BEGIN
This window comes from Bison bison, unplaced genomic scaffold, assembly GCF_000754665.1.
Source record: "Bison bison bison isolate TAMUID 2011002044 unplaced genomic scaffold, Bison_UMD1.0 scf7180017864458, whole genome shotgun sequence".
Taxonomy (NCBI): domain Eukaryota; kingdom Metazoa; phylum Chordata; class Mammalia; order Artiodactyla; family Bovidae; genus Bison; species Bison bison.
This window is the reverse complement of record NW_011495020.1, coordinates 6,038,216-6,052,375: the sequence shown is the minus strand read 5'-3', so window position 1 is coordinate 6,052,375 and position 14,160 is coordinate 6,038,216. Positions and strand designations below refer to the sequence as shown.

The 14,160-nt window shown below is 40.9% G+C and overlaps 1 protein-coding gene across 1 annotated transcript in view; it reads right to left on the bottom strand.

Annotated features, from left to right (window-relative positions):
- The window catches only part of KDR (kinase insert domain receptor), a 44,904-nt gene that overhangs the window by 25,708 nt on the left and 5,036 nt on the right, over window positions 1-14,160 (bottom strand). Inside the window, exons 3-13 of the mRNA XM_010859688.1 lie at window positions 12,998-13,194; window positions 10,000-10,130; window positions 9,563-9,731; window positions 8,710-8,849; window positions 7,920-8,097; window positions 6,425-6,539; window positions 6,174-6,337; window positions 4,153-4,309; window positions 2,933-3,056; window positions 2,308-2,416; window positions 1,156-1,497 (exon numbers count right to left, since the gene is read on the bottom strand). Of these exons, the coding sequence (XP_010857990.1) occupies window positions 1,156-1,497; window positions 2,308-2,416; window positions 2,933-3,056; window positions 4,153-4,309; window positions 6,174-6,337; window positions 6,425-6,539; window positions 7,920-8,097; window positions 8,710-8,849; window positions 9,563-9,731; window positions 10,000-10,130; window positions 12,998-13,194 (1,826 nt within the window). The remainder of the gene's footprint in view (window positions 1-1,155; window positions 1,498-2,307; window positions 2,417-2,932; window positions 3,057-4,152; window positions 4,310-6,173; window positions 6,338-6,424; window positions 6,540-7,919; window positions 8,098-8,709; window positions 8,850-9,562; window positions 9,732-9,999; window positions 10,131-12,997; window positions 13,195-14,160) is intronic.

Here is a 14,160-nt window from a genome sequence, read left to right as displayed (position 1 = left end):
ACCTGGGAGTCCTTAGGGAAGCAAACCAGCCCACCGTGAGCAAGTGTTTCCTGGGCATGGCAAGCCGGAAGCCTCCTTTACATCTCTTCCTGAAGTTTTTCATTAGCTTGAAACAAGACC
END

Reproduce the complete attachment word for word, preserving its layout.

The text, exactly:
This window comes from Bison bison, unplaced genomic scaffold, assembly GCF_000754665.1.
Source record: "Bison bison bison isolate TAMUID 2011002044 unplaced genomic scaffold, Bison_UMD1.0 scf7180017864458, whole genome shotgun sequence".
Taxonomy (NCBI): domain Eukaryota; kingdom Metazoa; phylum Chordata; class Mammalia; order Artiodactyla; family Bovidae; genus Bison; species Bison bison.
This window is the reverse complement of record NW_011495020.1, coordinates 6,038,216-6,052,375: the sequence shown is the minus strand read 5'-3', so window position 1 is coordinate 6,052,375 and position 14,160 is coordinate 6,038,216. Positions and strand designations below refer to the sequence as shown.

The 14,160-nt window shown below is 40.9% G+C and overlaps 1 protein-coding gene across 1 annotated transcript in view; it reads right to left on the bottom strand.

Annotated features, from left to right (window-relative positions):
- The window catches only part of KDR (kinase insert domain receptor), a 44,904-nt gene that overhangs the window by 25,708 nt on the left and 5,036 nt on the right, over window positions 1-14,160 (bottom strand). Inside the window, exons 3-13 of the mRNA XM_010859688.1 lie at window positions 12,998-13,194; window positions 10,000-10,130; window positions 9,563-9,731; window positions 8,710-8,849; window positions 7,920-8,097; window positions 6,425-6,539; window positions 6,174-6,337; window positions 4,153-4,309; window positions 2,933-3,056; window positions 2,308-2,416; window positions 1,156-1,497 (exon numbers count right to left, since the gene is read on the bottom strand). Of these exons, the coding sequence (XP_010857990.1) occupies window positions 1,156-1,497; window positions 2,308-2,416; window positions 2,933-3,056; window positions 4,153-4,309; window positions 6,174-6,337; window positions 6,425-6,539; window positions 7,920-8,097; window positions 8,710-8,849; window positions 9,563-9,731; window positions 10,000-10,130; window positions 12,998-13,194 (1,826 nt within the window). The remainder of the gene's footprint in view (window positions 1-1,155; window positions 1,498-2,307; window positions 2,417-2,932; window positions 3,057-4,152; window positions 4,310-6,173; window positions 6,338-6,424; window positions 6,540-7,919; window positions 8,098-8,709; window positions 8,850-9,562; window positions 9,732-9,999; window positions 10,131-12,997; window positions 13,195-14,160) is intronic.

Here is a 14,160-nt window from a genome sequence, read left to right as displayed (position 1 = left end):
ACCTGGGAGTCCTTAGGGAAGCAAACCAGCCCACCGTGAGCAAGTGTTTCCTGGGCATGGCAAGCCGGAAGCCTCCTTTACATCTCTTCCTGAAGTTTTTCATTAGCTTGAAACAAGACC